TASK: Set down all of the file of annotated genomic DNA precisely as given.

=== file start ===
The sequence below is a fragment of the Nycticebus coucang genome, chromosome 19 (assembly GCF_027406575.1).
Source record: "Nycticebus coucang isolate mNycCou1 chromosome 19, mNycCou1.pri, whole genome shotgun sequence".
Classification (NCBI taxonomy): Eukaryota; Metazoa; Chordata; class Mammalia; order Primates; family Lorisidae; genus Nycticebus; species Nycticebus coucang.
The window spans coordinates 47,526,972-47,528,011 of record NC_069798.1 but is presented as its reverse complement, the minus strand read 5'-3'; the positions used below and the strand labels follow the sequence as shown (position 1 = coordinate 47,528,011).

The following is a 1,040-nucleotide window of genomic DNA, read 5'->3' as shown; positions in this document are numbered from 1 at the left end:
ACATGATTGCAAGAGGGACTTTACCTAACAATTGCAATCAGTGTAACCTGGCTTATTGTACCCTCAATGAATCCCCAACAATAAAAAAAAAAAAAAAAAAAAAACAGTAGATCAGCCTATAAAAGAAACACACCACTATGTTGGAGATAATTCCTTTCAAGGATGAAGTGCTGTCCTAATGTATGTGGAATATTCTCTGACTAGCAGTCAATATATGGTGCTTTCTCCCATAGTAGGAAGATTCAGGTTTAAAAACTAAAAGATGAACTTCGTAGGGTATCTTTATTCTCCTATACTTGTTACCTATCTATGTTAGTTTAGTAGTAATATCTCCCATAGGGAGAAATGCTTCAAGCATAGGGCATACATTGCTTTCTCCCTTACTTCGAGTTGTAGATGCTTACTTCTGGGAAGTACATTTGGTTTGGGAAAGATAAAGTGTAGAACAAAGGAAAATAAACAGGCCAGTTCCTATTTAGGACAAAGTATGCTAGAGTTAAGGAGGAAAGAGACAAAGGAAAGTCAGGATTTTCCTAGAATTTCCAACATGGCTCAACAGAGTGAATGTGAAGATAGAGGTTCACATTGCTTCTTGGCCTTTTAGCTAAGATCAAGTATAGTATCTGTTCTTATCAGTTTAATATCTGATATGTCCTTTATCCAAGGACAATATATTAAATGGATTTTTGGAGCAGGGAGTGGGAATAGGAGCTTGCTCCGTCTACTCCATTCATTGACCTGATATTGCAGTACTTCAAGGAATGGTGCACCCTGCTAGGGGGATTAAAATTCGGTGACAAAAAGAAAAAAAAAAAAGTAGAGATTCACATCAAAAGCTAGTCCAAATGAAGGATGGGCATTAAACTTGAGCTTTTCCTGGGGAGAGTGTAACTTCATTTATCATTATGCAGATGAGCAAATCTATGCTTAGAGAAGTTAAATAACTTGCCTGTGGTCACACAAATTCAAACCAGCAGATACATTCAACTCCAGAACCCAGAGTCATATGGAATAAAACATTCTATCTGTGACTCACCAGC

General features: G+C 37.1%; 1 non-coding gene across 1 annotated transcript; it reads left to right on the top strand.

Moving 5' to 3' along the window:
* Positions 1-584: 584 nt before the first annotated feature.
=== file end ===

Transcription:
The sequence below is a fragment of the Nycticebus coucang genome, chromosome 19 (assembly GCF_027406575.1).
Source record: "Nycticebus coucang isolate mNycCou1 chromosome 19, mNycCou1.pri, whole genome shotgun sequence".
Classification (NCBI taxonomy): Eukaryota; Metazoa; Chordata; class Mammalia; order Primates; family Lorisidae; genus Nycticebus; species Nycticebus coucang.
The window spans coordinates 47,526,972-47,528,011 of record NC_069798.1 but is presented as its reverse complement, the minus strand read 5'-3'; the positions used below and the strand labels follow the sequence as shown (position 1 = coordinate 47,528,011).

The following is a 1,040-nucleotide window of genomic DNA, read 5'->3' as shown; positions in this document are numbered from 1 at the left end:
ACATGATTGCAAGAGGGACTTTACCTAACAATTGCAATCAGTGTAACCTGGCTTATTGTACCCTCAATGAATCCCCAACAATAAAAAAAAAAAAAAAAAAAAAACAGTAGATCAGCCTATAAAAGAAACACACCACTATGTTGGAGATAATTCCTTTCAAGGATGAAGTGCTGTCCTAATGTATGTGGAATATTCTCTGACTAGCAGTCAATATATGGTGCTTTCTCCCATAGTAGGAAGATTCAGGTTTAAAAACTAAAAGATGAACTTCGTAGGGTATCTTTATTCTCCTATACTTGTTACCTATCTATGTTAGTTTAGTAGTAATATCTCCCATAGGGAGAAATGCTTCAAGCATAGGGCATACATTGCTTTCTCCCTTACTTCGAGTTGTAGATGCTTACTTCTGGGAAGTACATTTGGTTTGGGAAAGATAAAGTGTAGAACAAAGGAAAATAAACAGGCCAGTTCCTATTTAGGACAAAGTATGCTAGAGTTAAGGAGGAAAGAGACAAAGGAAAGTCAGGATTTTCCTAGAATTTCCAACATGGCTCAACAGAGTGAATGTGAAGATAGAGGTTCACATTGCTTCTTGGCCTTTTAGCTAAGATCAAGTATAGTATCTGTTCTTATCAGTTTAATATCTGATATGTCCTTTATCCAAGGACAATATATTAAATGGATTTTTGGAGCAGGGAGTGGGAATAGGAGCTTGCTCCGTCTACTCCATTCATTGACCTGATATTGCAGTACTTCAAGGAATGGTGCACCCTGCTAGGGGGATTAAAATTCGGTGACAAAAAGAAAAAAAAAAAAGTAGAGATTCACATCAAAAGCTAGTCCAAATGAAGGATGGGCATTAAACTTGAGCTTTTCCTGGGGAGAGTGTAACTTCATTTATCATTATGCAGATGAGCAAATCTATGCTTAGAGAAGTTAAATAACTTGCCTGTGGTCACACAAATTCAAACCAGCAGATACATTCAACTCCAGAACCCAGAGTCATATGGAATAAAACATTCTATCTGTGACTCACCAGC

General features: G+C 37.1%; 1 non-coding gene across 1 annotated transcript; it reads left to right on the top strand.

Moving 5' to 3' along the window:
* Positions 1-584: 584 nt before the first annotated feature.